Thursday, 6 December 2012


Bleary-eyed, I awoke to a shaded room and the sound of thudding. Thud, thud, thud... There were no noises coming from outside or from the flat above. I raised my head, ouch! Throb, THROB! I laid back down to rest and brought my palms up to my temples. The right side was pulsating. Pulse, pulse against my fingertips. I was now locked into an uncomfortable position in the belief I would obtain relief; one hand pressed to my forehead, the other held on top of my head. I lay like that for what seemed like ages until the pain subsided. Slackened to dull thuds and throbs.
Last night, I had felt the beginning pounds, but prayed sleep would eradicate it. Poof, like magic! I was wrong. I attempted to move again, gingerly raising myself up and swinging my legs out of the bed. I was now sitting on the mattress edge. Ow! Ow! Ow! A stabbing pain sliced through my head like a sworded assassin was severing my blood vessels. I managed to stand and walk wobbly to the lounge-cum-kitchen. My vision was disturbed so that even the meagre light flooding in was too dazzling. I pulled the curtains across thinking perhaps it will ease if I do some stretching. Yoga might help me to release this tension, but in the middle of a simple stretch, a groan erupted from my lips, “Oh god, I feel sick...” Movement causing waves of nausea and my head to swim. Crest after crest building, then falling. I realised it was part of whatever I'd been afflicted with: an excruciating head, light and noise sensitive, and stomach churning.
For four days, this migraine occupied my head, like armed troops setting up camp, then ordered to move territory. Inside, the army was on the march, outside, I was immobilised. Stuck in bed with my hands clamped to my head or sitting quietly in darkened chambers. On days when my head was pounding less ferociously, I attempted some light reading. The letters on the page blurred and danced in front of me and my comprehension was absent without leave. Now this was torture!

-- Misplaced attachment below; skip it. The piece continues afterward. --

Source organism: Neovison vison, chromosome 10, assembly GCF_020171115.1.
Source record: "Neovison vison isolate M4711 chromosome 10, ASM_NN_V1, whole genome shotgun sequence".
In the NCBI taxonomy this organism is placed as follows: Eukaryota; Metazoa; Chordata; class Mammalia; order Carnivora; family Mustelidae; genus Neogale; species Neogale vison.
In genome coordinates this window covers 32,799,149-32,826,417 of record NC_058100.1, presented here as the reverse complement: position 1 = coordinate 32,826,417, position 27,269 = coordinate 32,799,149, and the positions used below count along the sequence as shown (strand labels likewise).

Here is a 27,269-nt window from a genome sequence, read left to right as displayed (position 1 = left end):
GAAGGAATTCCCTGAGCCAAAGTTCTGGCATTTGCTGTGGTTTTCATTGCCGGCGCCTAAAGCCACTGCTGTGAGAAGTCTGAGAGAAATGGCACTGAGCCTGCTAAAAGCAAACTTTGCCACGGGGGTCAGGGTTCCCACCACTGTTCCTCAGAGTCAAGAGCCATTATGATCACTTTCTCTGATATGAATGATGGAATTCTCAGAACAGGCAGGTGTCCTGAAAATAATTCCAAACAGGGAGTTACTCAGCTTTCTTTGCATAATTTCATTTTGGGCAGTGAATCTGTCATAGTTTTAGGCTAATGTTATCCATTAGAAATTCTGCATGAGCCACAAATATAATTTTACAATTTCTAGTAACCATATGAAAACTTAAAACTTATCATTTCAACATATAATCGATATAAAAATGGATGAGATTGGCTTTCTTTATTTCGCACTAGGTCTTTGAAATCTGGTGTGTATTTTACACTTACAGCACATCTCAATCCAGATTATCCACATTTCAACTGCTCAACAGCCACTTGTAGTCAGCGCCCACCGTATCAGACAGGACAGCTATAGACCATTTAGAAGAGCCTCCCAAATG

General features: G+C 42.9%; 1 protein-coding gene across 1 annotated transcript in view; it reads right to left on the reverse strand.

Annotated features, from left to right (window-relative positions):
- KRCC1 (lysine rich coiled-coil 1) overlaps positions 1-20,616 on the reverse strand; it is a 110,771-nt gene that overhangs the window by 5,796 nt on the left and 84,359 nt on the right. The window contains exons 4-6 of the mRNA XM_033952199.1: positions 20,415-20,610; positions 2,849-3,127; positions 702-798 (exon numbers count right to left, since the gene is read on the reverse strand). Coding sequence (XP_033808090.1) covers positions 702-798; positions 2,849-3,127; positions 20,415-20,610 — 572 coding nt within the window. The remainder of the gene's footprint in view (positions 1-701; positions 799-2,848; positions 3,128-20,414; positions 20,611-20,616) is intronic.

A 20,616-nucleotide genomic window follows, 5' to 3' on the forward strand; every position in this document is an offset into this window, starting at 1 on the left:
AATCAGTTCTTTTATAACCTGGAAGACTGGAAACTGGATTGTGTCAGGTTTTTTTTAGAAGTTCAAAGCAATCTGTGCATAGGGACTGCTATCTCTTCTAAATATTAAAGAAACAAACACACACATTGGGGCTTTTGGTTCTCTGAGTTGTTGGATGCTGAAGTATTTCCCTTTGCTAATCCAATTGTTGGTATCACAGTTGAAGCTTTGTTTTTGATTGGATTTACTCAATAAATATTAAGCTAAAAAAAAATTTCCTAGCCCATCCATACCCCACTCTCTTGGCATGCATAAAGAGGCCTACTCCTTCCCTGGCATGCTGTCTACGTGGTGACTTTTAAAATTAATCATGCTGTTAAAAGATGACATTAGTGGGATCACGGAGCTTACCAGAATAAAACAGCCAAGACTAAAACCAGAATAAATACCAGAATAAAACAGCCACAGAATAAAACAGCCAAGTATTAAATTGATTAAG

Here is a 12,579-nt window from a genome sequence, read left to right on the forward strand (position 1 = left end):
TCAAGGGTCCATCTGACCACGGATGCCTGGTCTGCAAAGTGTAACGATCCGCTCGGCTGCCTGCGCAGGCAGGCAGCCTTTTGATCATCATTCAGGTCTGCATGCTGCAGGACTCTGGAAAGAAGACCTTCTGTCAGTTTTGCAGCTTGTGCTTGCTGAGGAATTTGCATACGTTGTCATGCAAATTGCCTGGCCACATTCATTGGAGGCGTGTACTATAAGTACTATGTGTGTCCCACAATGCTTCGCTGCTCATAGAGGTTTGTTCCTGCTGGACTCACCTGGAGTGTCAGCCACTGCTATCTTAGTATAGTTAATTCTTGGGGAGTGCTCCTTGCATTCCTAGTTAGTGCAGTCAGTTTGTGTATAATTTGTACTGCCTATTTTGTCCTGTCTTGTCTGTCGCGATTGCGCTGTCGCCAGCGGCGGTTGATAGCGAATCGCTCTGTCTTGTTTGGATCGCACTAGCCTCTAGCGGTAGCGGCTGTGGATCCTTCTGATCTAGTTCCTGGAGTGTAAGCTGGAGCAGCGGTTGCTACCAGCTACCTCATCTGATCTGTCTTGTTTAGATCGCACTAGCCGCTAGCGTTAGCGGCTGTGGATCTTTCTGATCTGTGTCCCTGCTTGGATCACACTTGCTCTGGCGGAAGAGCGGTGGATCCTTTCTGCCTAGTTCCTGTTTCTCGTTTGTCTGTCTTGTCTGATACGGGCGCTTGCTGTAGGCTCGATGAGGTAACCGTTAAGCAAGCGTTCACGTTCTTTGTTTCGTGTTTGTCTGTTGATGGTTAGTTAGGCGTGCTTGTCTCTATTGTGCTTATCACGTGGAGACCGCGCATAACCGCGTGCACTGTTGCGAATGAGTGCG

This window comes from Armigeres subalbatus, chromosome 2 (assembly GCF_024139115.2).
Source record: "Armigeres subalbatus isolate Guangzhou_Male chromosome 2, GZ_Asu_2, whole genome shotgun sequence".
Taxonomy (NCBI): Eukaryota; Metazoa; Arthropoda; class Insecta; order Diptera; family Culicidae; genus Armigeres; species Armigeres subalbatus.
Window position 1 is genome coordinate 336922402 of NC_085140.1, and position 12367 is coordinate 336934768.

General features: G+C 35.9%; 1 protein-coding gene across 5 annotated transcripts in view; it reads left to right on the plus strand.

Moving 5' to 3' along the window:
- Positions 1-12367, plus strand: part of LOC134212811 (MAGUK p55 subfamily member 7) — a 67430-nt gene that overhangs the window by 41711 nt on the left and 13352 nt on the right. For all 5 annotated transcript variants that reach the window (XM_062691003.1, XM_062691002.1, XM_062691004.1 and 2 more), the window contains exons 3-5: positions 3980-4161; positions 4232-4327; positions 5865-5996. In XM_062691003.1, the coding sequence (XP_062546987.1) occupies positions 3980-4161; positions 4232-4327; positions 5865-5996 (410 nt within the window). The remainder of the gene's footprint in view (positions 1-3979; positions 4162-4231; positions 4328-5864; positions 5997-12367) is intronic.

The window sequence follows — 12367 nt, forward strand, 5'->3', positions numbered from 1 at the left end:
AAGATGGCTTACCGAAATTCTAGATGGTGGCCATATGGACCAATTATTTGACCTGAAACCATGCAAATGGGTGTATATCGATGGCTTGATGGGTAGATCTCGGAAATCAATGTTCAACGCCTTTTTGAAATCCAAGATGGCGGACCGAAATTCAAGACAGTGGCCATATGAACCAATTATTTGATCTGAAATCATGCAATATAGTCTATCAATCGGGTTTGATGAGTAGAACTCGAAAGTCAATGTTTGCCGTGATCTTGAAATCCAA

By the end of the week, this constriction had faded. My vision was sharp, my head was clear, my stomach was like a calm sea, and movement was unrestricted. The army had finally deserted me! But I was not content to let this go; I wanted to know if these ill effects had an agent, and I think I may have traced it: Quorn. As a fledgling veggie, I had became sensitive to this fungus, but had recently thought why not give it another go, so I did. On that fateful night, I allowed myself a small portion: a handful of Quorn chunks in a stir fry. The brutal consequences as described above followed shortly after.
Most people will not experience 'the Quorn effect', but like any intolerance, it builds up. Don't make the same mistake I initially did and rely on it as the main substitute. I may have said this before, but I'll reiterate it: One person's choice of alternative meat is another person's poison.